Writing Like the Dickens
Lesson 1 of 4
Objective: SWBAT write narratives to develop real or imagined experiences or events using effective technique, well-chosen details, and well-structured event sequencing by writing a narrative, using Dickens' style as inspiration.
We haven't spent time writing our stories in several weeks (W.9-10.10). We only work on these narratives on Friday afternoon classes, as a kind of reward for hard work all week. But between the vacation, snow days, and early releases, we haven't had a Friday afternoon class in awhile. Therefore, we will start class by located and familiarizing ourselves with our stories and outlining. I will also spend a few minutes reviewing the elements of a successful story: there needs to be conflict; the audience needs to care about at least one character and root them them (W.9-10.3b); it needs to be clear and organized.
Most of the period will be spent writing independently (W.9-10.3). Each student is at a different place in the writing process, so independent work is the most useful at this time. They need to focus on their own words and make their own decisions. I will encourage students to separate themselves from each other, in order to minimize distractions. Plus, it's good practice to work in a quiet setting, without computer and television screens begging for their attention.
I plan to circulate around the room, giving ideas and helping to clarify. Most students have a great start and will get right to work without much directions. Others are struggling more: either they can't figure out how to analyze their abundance of ideas or they cant seem to come up with any ideas. I don't want to overstep my bounds, but each of those problems, while different, is equally frustrating. I want to give them enough support that they feel capable and find success. I can listen while they talk through all their ideas and help them establish a timeline or order (W.9-10.3c). I can also pose questions or suggest scenarios to those who are "stuck."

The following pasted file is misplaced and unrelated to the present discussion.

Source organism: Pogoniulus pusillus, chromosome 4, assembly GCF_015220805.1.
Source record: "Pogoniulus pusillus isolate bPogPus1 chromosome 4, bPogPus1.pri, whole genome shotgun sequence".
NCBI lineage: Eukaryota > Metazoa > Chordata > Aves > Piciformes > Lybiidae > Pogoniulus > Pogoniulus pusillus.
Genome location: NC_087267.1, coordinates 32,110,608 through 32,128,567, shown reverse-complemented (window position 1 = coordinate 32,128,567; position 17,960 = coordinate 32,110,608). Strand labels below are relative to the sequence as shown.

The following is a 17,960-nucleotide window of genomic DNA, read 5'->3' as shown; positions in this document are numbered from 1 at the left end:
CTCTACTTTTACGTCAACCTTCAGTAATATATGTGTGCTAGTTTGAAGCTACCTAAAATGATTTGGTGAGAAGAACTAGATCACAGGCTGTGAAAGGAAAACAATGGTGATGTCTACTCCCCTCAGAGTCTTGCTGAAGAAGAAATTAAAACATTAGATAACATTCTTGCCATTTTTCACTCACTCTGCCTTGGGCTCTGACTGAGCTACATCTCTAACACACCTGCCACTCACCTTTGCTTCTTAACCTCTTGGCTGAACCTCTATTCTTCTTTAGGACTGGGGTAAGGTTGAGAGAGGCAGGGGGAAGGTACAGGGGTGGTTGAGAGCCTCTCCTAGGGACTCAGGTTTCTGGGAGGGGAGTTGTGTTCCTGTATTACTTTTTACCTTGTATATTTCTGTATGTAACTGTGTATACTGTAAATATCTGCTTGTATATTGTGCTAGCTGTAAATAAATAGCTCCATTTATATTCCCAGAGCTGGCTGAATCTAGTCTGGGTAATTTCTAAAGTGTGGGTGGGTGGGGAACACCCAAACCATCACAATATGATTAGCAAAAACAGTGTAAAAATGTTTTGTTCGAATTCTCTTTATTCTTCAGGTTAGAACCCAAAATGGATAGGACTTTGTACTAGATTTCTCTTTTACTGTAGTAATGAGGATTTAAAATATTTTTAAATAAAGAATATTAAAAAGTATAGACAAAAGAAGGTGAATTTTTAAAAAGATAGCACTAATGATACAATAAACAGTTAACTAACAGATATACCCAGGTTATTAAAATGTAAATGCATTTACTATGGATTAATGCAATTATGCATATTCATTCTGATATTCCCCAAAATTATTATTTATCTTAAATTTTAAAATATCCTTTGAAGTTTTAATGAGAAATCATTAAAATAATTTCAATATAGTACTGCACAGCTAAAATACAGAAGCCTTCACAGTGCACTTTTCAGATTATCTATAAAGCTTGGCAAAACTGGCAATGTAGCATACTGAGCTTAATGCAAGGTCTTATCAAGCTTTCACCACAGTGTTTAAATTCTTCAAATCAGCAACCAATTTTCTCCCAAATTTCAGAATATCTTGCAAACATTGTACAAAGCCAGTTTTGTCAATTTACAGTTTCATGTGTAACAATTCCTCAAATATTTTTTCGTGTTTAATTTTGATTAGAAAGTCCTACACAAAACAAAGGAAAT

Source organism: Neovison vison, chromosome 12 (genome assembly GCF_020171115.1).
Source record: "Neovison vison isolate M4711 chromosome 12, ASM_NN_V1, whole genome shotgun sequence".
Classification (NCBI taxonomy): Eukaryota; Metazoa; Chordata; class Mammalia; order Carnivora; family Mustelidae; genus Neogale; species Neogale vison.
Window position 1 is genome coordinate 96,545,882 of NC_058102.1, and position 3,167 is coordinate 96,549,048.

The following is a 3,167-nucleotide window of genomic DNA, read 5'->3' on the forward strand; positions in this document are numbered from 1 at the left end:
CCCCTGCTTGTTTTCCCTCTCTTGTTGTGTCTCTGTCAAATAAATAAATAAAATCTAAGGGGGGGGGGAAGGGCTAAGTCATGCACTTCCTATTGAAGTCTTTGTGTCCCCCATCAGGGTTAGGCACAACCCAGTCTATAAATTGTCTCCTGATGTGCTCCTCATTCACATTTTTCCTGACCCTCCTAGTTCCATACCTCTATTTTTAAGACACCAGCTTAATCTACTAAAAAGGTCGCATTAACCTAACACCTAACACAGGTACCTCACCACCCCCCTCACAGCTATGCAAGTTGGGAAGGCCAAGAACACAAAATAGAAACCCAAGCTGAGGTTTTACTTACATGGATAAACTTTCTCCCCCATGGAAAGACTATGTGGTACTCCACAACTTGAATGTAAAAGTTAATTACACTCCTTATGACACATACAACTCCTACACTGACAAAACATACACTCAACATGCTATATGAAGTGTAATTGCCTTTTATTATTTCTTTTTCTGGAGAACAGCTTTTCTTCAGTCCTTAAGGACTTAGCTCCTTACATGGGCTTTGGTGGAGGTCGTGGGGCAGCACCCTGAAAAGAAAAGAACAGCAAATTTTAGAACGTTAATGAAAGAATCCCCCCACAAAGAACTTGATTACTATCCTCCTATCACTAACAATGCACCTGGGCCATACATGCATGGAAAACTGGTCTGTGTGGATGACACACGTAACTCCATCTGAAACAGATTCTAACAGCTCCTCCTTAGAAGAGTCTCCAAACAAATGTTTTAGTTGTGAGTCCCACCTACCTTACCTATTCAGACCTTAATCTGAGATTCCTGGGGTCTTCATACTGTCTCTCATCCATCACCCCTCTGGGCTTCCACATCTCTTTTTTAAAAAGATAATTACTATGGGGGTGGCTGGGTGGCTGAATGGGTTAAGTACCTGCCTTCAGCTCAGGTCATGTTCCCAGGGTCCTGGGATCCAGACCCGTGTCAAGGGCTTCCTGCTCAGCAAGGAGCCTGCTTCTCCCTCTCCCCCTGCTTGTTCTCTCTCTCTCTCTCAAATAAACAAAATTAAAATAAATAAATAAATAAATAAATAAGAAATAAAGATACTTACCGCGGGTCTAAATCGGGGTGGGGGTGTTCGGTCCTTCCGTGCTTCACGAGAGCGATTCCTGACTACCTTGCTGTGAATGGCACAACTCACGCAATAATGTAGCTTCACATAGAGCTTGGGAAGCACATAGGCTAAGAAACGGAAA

In the last 15-20 minutes of class, we will share our work as it stands thus far. Students will work in pairs, but they will be directed to match up with someone whom they haven't spoken to today (we will have had two hours of class together today). They will read their story to the other person and receive informal feedback. Here's what it looks like.
I want to make sharing a priority because I know how easy it can be to get stuck in our own heads when writing creatively. It may make sense to us, but not to anyone else. The pairs will, therefore, act mostly as a sounding board, to make sure that everyone is on the right track (SL.9-10.4). It is also helpful to hear our writing aloud; this process alone may help writers see inconsistencies or unclear sections. Plus, they have been quiet for 40 minutes; they will get restless if I don't let them move around and talk in the last part of class.
At the end of class, I will remind students that will was the last class for writing. We will continue to work on the stories, but it the next class, we will start the editing process, so they want to make sure they have enough written to work with when we pick these stories back up together.